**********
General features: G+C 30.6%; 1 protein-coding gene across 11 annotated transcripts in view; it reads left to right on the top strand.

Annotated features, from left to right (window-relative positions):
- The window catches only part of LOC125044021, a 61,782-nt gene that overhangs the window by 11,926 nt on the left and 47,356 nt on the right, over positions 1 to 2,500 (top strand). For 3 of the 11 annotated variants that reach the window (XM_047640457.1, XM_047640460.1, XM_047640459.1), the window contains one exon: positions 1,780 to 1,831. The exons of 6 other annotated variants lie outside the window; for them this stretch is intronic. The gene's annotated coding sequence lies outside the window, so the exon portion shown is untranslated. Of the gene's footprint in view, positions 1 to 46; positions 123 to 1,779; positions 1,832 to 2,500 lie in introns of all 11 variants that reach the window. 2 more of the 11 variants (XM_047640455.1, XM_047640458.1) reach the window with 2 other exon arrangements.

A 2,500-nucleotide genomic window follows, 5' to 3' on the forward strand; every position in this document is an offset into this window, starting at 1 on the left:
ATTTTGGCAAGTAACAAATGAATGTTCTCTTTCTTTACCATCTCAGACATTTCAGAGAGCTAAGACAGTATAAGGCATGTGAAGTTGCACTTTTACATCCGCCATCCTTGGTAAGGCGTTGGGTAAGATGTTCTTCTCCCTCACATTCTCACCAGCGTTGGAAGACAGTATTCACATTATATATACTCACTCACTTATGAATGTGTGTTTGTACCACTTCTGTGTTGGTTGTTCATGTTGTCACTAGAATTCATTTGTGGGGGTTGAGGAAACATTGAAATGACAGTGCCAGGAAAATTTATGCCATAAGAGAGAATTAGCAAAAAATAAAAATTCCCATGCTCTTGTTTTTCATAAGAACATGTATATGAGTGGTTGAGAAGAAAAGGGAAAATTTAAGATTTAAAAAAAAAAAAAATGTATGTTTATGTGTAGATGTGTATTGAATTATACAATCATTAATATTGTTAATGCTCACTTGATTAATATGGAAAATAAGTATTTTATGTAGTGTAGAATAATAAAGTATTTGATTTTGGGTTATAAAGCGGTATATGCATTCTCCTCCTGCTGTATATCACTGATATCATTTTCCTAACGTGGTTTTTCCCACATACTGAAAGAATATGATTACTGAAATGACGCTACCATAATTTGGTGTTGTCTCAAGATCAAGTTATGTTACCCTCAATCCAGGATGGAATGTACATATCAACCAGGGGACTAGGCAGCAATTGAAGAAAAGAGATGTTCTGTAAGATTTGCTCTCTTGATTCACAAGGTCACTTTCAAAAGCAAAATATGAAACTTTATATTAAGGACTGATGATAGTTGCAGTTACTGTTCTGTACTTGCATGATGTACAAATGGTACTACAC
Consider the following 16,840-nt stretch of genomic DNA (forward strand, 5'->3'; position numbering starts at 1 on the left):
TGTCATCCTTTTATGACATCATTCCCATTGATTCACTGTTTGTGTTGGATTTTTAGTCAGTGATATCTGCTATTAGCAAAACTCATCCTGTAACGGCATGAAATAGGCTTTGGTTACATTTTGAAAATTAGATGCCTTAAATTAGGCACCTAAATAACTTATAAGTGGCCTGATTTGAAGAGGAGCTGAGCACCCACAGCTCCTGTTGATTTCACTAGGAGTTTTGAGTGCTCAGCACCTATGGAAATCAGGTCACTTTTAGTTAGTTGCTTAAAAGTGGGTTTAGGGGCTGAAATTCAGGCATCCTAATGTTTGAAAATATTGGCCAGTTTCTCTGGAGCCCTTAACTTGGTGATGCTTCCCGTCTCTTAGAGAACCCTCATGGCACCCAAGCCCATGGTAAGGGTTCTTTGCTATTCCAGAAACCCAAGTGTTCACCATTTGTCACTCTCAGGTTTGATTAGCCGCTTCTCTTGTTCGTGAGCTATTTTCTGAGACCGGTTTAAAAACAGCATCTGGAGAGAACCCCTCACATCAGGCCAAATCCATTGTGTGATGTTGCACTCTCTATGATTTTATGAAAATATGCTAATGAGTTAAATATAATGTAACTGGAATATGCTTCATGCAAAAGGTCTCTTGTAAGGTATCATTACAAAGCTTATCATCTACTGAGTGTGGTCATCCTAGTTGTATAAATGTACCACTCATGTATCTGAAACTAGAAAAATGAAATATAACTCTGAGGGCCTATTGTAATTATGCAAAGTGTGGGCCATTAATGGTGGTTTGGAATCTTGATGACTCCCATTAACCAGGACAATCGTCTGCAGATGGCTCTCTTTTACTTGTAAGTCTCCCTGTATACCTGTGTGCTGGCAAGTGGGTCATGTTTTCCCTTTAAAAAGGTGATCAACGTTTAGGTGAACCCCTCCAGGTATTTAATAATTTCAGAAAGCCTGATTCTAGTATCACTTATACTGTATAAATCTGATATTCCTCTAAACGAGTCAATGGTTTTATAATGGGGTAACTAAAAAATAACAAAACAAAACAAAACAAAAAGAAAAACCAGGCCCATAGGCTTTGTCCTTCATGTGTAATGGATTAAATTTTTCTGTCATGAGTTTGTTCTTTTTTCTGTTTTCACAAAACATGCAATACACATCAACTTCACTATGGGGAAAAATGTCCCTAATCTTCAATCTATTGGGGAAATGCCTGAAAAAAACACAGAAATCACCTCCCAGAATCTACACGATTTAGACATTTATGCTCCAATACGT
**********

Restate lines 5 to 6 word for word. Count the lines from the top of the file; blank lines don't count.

ATTTTGGCAAGTAACAAATGAATGTTCTCTTTCTTTACCATCTCAGACATTTCAGAGAGCTAAGACAGTATAAGGCATGTGAAGTTGCACTTTTACATCCGCCATCCTTGGTAAGGCGTTGGGTAAGATGTTCTTCTCCCTCACATTCTCACCAGCGTTGGAAGACAGTATTCACATTATATATACTCACTCACTTATGAATGTGTGTTTGTACCACTTCTGTGTTGGTTGTTCATGTTGTCACTAGAATTCATTTGTGGGGGTTGAGGAAACATTGAAATGACAGTGCCAGGAAAATTTATGCCATAAGAGAGAATTAGCAAAAAATAAAAATTCCCATGCTCTTGTTTTTCATAAGAACATGTATATGAGTGGTTGAGAAGAAAAGGGAAAATTTAAGATTTAAAAAAAAAAAAAATGTATGTTTATGTGTAGATGTGTATTGAATTATACAATCATTAATATTGTTAATGCTCACTTGATTAATATGGAAAATAAGTATTTTATGTAGTGTAGAATAATAAAGTATTTGATTTTGGGTTATAAAGCGGTATATGCATTCTCCTCCTGCTGTATATCACTGATATCATTTTCCTAACGTGGTTTTTCCCACATACTGAAAGAATATGATTACTGAAATGACGCTACCATAATTTGGTGTTGTCTCAAGATCAAGTTATGTTACCCTCAATCCAGGATGGAATGTACATATCAACCAGGGGACTAGGCAGCAATTGAAGAAAAGAGATGTTCTGTAAGATTTGCTCTCTTGATTCACAAGGTCACTTTCAAAAGCAAAATATGAAACTTTATATTAAGGACTGATGATAGTTGCAGTTACTGTTCTGTACTTGCATGATGTACAAATGGTACTACAC
Consider the following 16,840-nt stretch of genomic DNA (forward strand, 5'->3'; position numbering starts at 1 on the left):